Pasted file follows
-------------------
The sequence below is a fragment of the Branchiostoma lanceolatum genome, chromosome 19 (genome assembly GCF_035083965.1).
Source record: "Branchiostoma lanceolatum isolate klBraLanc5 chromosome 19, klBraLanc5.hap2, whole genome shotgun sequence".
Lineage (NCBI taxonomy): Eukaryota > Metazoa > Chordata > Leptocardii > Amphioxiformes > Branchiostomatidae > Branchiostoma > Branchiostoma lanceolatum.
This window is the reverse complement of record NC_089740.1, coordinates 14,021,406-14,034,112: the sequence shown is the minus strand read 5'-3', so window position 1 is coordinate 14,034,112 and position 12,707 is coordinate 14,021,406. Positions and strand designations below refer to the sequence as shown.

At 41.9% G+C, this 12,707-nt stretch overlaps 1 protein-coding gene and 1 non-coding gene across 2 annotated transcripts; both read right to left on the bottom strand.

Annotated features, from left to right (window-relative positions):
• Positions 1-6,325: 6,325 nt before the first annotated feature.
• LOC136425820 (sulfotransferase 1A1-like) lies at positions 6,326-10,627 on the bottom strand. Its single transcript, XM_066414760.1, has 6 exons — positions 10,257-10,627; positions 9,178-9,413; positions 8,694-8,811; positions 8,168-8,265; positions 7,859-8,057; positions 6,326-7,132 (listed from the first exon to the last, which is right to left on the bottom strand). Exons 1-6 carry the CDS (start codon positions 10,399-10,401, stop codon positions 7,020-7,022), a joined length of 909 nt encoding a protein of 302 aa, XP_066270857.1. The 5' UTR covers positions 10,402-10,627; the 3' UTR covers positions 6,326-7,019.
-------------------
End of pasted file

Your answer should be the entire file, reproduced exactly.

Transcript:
The sequence below is a fragment of the Branchiostoma lanceolatum genome, chromosome 19 (genome assembly GCF_035083965.1).
Source record: "Branchiostoma lanceolatum isolate klBraLanc5 chromosome 19, klBraLanc5.hap2, whole genome shotgun sequence".
Lineage (NCBI taxonomy): Eukaryota > Metazoa > Chordata > Leptocardii > Amphioxiformes > Branchiostomatidae > Branchiostoma > Branchiostoma lanceolatum.
This window is the reverse complement of record NC_089740.1, coordinates 14,021,406-14,034,112: the sequence shown is the minus strand read 5'-3', so window position 1 is coordinate 14,034,112 and position 12,707 is coordinate 14,021,406. Positions and strand designations below refer to the sequence as shown.

At 41.9% G+C, this 12,707-nt stretch overlaps 1 protein-coding gene and 1 non-coding gene across 2 annotated transcripts; both read right to left on the bottom strand.

Annotated features, from left to right (window-relative positions):
• Positions 1-6,325: 6,325 nt before the first annotated feature.
• LOC136425820 (sulfotransferase 1A1-like) lies at positions 6,326-10,627 on the bottom strand. Its single transcript, XM_066414760.1, has 6 exons — positions 10,257-10,627; positions 9,178-9,413; positions 8,694-8,811; positions 8,168-8,265; positions 7,859-8,057; positions 6,326-7,132 (listed from the first exon to the last, which is right to left on the bottom strand). Exons 1-6 carry the CDS (start codon positions 10,399-10,401, stop codon positions 7,020-7,022), a joined length of 909 nt encoding a protein of 302 aa, XP_066270857.1. The 5' UTR covers positions 10,402-10,627; the 3' UTR covers positions 6,326-7,019.